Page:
User Reviews

  • Parents say
  • Kids say
Parent of a 14 year old Written byslonnett June 30, 2013

Should've been PG-13, a good movie to watch with your teen

I really don't understand why this movie got an R rating... aside from the language and scenes where the main characters are drinking one bottle of beer or... Continue reading
Adult Written bywonder dove October 19, 2013

Cute tale for teens & above.

I saw The Kings of Summer and thought it was a cute & quirky flick. It could pass for a PG-13 rating if they toned down the coarse language. It features... Continue reading
Teen, 13 years old Written byElizabeth Blue September 25, 2013

A Hilarious, Well Made Coming-Of-Age Film

This movie is not only hilarious and extremely clever, the positive messages and role models way overhaul any bad messages in this movie. If anything, it's... Continue reading
Teen, 16 years old Written byUnknownpearson June 1, 2013

Ya

Great but language like, f-k s--t a-s are use many time and. There is some sexuality like a mom mention a girl on a bikkinie . Lots of teen drinking . It's... Continue reading

What's the story?

At the end of his lackluster freshman year in high school, Joe (Nick Robinson) has gotten fed up with his cynical father (Nick Offerman). And his friend Patrick (Gabriel Basso) is so annoyed by his strange, cheery parents (Megan Mullally and Marc Evan Jackson) that he's getting a rash. Fortunately, Joe has the perfect solution: They'll run away into the woods, build their own house, and live like kings. The very strange, philosophical Biaggio (Moises Arias) joins them. Their adventure works, and they start to learn new and interesting ways of being in the world. But at the same time, new frictions come up: friendships are tested, and parents never stop looking for their missing kids.

Is it any good?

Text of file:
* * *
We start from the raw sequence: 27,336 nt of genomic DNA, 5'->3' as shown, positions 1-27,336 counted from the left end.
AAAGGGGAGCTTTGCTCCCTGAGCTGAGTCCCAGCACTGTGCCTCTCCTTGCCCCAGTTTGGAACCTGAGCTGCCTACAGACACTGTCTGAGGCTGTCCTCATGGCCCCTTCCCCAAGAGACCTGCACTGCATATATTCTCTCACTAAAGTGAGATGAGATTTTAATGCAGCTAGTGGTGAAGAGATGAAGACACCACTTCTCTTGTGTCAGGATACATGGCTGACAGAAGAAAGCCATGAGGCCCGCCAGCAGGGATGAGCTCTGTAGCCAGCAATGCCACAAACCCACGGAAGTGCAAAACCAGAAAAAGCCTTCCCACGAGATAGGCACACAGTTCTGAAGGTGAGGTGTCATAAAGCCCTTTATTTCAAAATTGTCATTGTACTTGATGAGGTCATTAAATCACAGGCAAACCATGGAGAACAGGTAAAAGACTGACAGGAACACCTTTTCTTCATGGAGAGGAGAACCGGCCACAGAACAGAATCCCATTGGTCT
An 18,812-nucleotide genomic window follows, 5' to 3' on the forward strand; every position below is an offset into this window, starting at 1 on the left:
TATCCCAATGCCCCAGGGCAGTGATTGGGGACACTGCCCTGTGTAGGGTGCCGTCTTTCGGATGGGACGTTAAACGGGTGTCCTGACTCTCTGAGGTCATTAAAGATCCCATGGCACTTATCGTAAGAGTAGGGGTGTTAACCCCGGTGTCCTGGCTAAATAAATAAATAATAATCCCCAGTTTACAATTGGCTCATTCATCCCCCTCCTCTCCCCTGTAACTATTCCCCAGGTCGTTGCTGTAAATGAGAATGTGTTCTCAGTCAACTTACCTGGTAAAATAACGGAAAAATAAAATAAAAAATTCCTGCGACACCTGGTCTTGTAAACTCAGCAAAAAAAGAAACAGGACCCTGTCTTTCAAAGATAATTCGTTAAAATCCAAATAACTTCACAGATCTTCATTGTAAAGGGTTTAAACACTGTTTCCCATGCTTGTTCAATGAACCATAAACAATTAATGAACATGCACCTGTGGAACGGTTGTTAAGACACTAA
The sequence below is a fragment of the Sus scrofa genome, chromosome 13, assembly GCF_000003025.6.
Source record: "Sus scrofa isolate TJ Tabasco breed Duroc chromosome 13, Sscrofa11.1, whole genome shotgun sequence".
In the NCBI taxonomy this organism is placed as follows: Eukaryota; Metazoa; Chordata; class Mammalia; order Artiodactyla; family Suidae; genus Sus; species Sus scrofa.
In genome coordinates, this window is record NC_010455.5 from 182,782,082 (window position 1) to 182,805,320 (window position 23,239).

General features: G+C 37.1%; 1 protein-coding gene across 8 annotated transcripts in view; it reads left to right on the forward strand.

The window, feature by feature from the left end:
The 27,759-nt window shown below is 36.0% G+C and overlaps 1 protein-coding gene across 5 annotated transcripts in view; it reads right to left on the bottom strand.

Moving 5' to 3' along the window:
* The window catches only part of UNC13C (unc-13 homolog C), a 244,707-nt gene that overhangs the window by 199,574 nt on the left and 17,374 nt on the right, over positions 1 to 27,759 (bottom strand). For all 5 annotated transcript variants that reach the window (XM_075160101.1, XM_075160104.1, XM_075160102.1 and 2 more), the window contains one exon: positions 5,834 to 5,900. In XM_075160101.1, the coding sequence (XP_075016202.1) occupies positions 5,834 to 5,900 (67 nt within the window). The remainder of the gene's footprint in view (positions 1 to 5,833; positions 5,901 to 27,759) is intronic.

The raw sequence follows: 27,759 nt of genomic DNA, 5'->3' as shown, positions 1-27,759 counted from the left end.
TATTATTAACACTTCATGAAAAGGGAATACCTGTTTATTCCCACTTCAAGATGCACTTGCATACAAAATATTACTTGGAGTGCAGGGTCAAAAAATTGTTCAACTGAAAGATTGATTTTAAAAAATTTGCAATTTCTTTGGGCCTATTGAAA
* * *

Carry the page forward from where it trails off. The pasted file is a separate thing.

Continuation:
Coming-of-age movies are generally a dime a dozen, but with this one, first-time writer Chris Galletta and Funny or Die veteran director Jordan Vogt-Roberts have created a breath of fresh air. The witty characters take action in their world and are allowed to succeed and fail alternately. They feel real and sympathetic, in spite of the cartoony nature of the movie's humor.

And although the parents are definitely stereotypes, they're also smart and allowed to fail, and they likewise earn our sympathy. The director employs many simple moments of life unrelated to the plot -- such as the opening "drumming" scene -- to add a specific summery, relaxed, wide-open mood to the movie. The casting and performances are faultless, and the three young leads make a terrific comedy trio together, generating a specific, unique chemistry. The Kings of Summer could become a young person's classic, destined to be rediscovered by subsequent generations.

Talk to your kids about ...

  • Families can talk about whether strong language is/should be enough of a reason to restrict teens from seeing a movie about characters their age. Teens: How prevalent is swearing in your life? Does it make a movie more or less relatable to you when it has that kind of language?
  • Kings of Summer shows teens drinking in two scenes. Could the movie have done without these scenes? Are there consequences for the drinking? Are they realistic?
  • What's the relationship between the teen characters and their parents? Are these relationships realistic or exaggerated for humor?
  • What's the most important thing the characters learn in this story?

Movie details